According to the two latest cabinet decision on the issue, the first made in November 2015 and the second in August 2016, some 9,000 Falash Mura may be brought to Israel by the end of 2020, starting with 1,300 by the end of 2017.

Sabine Hadad, spokeswoman for the Interior Ministry’s Population Registry, stressed that the number 9,000 is only a potential number, and that of those 9,000 the government will only allow into Israel those who meet the Interior Ministry’s criteria.

On Tuesday evening, 50 olim arrived from Ethiopia, following, 72 who came last week. Groups of this size are expected to keep trickling in until November, the deadline to bring the first 1,300.

“The question is what happens after those 1,300,” said Neguise.

“We have started discussing it with the Finance Ministry in order to allocate a budget to continue to bring them all to Israel,” the MK told the Post. He said the matter is under discussion and the government’s position is not yet clear.

“I am hearing mixed attitudes on the government’s side; some people say we have to continue bringing them as quickly as possible... and others say we have to wait for the 2019 budget,” he explained.

“One thing is clear; we will not give up,” Neguise said.

The Finance Ministry told the Post that the budget was not an obstacle.

 Ayan Ehila, from Rishon Lezion, meets his niece at Ben-Gurion Airport (credit: Shira Frishman)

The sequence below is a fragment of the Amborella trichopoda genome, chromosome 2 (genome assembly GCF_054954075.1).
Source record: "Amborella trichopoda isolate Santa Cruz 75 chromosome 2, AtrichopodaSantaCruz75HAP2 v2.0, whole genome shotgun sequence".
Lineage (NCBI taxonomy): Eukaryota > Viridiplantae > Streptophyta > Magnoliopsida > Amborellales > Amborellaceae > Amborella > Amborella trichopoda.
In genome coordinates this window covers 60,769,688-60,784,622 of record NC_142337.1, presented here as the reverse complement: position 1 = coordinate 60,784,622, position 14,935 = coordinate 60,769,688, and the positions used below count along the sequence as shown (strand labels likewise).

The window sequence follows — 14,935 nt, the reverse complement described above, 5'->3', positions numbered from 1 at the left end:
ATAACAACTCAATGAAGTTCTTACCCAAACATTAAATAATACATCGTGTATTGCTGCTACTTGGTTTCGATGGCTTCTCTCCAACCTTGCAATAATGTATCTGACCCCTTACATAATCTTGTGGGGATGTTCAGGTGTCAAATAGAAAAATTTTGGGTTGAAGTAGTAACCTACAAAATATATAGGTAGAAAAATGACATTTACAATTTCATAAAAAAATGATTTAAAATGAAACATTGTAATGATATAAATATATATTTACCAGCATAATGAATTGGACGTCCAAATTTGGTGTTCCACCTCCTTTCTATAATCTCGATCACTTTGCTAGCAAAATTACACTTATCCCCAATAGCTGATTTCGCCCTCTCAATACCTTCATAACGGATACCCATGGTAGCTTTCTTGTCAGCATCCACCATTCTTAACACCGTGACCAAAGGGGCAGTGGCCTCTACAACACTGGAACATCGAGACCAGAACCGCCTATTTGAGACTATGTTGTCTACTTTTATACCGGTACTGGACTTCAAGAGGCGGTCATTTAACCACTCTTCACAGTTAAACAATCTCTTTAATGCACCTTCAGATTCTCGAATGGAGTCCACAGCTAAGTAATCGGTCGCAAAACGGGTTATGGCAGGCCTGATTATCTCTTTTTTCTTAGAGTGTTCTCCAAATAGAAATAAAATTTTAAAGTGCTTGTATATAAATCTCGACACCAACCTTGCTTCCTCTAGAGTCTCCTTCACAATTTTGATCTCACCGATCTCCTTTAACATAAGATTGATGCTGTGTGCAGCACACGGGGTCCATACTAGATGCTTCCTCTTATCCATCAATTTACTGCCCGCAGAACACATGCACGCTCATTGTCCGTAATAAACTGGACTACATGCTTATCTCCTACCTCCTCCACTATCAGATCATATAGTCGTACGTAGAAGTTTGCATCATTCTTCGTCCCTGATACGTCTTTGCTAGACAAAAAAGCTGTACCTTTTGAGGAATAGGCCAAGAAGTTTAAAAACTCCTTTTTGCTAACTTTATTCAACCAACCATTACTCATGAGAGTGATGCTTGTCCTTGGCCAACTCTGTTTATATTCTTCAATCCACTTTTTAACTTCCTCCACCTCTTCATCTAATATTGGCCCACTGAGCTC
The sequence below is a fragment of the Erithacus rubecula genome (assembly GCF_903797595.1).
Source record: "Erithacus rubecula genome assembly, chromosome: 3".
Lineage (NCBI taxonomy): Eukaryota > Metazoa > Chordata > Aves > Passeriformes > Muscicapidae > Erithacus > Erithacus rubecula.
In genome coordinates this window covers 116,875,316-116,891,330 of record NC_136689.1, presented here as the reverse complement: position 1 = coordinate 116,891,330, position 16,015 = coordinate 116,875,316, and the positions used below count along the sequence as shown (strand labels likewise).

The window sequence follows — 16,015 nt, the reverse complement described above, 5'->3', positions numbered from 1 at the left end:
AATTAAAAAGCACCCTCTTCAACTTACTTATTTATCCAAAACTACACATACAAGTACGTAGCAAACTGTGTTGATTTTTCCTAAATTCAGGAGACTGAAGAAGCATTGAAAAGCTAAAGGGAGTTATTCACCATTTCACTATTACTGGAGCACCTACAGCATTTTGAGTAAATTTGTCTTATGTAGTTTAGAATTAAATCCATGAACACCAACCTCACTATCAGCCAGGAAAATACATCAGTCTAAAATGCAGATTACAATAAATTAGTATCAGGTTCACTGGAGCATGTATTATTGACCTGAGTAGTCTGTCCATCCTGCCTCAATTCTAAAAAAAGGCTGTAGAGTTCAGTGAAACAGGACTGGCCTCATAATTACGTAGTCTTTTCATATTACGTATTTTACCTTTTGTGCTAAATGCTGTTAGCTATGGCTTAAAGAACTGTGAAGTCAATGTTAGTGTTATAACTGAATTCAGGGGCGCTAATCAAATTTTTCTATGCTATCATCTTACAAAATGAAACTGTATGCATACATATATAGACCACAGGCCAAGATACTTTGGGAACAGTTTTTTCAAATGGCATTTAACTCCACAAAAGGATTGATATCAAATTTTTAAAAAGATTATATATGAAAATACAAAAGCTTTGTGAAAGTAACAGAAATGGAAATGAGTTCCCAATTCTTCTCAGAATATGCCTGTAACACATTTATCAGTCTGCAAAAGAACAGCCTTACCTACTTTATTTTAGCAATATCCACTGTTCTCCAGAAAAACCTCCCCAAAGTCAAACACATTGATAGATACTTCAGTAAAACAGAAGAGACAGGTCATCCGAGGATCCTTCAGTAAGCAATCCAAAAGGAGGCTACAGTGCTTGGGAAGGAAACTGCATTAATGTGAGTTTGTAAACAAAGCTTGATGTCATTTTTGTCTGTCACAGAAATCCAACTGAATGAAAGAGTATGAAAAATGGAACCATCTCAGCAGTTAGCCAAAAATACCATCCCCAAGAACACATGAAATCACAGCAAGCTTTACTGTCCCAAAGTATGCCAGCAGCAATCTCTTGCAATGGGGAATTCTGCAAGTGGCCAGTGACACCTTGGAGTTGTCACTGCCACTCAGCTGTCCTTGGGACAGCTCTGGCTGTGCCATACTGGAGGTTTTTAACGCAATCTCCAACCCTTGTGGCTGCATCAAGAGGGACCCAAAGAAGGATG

Ayan Ehila, from Rishon Lezion, was among those who greeted their relatives among the most recent group of olim. He posted to Facebook that his dream had come true. “To get to this day I went through so much in the past four years. Thank God that I get to see my brother and his children here with me.... and of course there are more families who are waiting for the reunification of their families and we have to fight until the end.”

Asmamo said, “It’s hard to see others coming and be wondering why does my grandmother remain there. It breaks my heart that have I been fighting for four years. People in the Knesset are playing with our feelings, our families, our lives.”

Asmamo is getting married in December and dreams that her grandmother will be there. She was practically raised by her grandmother during the first few years of her life and speaks to her every day.